This is the sophomore release by one-man band Is featuring Nøkken on all instruments and vocals. Formed only 3 years ago he has already released numerous EPs and singles with the cold and frost appearing to be his main thematic go to.
There are six atmospheric black metal tracks averaging around 7 minutes each on the album, which opens with “Where It Began” and its melodic guitar riff that fades in the mix once the drum battery begins and he roars his death growl. The guitar lead however is rather flowing and accompanied by a harmonious clean vocal that gives the song its mellower and more musical feel.
The title track “Into My Own” has a buzz saw sounding guitar riff that is nearly drowned out by the keyboards and meandering lead. The drumming is slow and steady providing a tempo for the drawn out growls, but nearly half way through the song, they kick up the pace to attempt some very tinny sounding blast beats. The bass run has an interesting pattern, but I think the tone could be a little warmer.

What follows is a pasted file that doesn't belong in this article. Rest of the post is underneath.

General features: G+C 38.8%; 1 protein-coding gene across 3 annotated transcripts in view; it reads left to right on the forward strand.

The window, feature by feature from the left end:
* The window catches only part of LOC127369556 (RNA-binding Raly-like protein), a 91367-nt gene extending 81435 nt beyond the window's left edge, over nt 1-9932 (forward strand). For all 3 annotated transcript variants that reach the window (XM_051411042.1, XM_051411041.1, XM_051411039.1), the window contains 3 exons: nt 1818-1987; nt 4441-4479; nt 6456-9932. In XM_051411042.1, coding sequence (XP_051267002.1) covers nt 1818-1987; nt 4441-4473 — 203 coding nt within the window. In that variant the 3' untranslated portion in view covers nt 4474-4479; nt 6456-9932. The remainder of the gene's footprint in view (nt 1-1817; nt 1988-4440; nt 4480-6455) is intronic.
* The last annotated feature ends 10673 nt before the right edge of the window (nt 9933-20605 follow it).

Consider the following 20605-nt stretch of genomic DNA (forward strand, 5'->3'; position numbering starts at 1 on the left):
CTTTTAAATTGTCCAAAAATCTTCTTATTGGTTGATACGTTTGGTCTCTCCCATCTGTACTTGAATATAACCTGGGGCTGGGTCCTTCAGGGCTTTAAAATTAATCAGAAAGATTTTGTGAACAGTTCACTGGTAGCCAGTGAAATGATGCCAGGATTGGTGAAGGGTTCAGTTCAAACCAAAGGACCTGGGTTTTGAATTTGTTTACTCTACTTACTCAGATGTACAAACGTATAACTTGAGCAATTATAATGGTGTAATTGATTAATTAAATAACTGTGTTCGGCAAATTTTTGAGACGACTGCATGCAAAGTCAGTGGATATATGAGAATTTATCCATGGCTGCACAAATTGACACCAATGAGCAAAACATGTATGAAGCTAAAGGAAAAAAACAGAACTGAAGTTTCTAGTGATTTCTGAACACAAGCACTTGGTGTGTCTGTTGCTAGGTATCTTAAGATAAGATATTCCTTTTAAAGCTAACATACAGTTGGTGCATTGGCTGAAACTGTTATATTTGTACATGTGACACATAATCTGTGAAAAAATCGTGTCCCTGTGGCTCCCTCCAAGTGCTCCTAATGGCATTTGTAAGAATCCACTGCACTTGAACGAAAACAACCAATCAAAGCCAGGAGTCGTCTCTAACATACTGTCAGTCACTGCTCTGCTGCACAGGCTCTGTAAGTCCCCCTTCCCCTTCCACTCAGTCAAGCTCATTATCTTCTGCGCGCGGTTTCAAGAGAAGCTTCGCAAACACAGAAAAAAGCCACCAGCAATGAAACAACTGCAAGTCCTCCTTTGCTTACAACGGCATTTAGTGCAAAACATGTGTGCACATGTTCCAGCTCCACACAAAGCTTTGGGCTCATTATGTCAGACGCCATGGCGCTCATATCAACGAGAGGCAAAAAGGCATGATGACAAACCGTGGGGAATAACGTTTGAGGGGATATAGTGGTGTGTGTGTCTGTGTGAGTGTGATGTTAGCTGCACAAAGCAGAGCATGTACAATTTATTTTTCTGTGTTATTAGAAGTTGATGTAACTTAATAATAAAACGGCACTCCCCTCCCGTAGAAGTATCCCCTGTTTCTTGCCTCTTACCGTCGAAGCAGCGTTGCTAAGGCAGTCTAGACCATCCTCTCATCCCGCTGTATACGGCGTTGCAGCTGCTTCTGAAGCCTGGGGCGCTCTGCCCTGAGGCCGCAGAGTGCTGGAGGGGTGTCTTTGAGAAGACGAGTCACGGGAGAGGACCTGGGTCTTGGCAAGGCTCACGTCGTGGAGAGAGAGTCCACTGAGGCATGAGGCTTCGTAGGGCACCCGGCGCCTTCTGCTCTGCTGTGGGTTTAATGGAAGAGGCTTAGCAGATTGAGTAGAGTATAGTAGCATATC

“All That Is Gold” on the other hand has exactly that tone for the guitar as it goes from distorted to clean then back again with a choppy but chunky riff and keyboard accompaniment.
Keeping things very slow and gloomy “To the Sun” has the bass popping the root notes for the guitars over the rather washy sounding cymbals that sound too clipped, before having the drums sounding a bit rushed and running into each other before the song fades out.
The fastest track on the album is “In a Dark Time”, but that’s more the ticking over of the kick drum as the guitars maintain a constant buzzing riff at about half the pace, allowing the vocals to do the same.
The final track on the album is a Woods of Ypres cover in the form of “A Meeting Place and Time”, and other than the drum sound, everything else actually sounds a lot more like live-recorded instruments and more variations in tone and inflection on the vocals.
Sadly nothing too original here and while there are plenty of good ideas with some solid composition, it’s a little let down by the sound of the drums and varying levels of the instruments, rather than being a cohesive sound that would warrant repeated listenings.
(5/10 Marco Gaminara)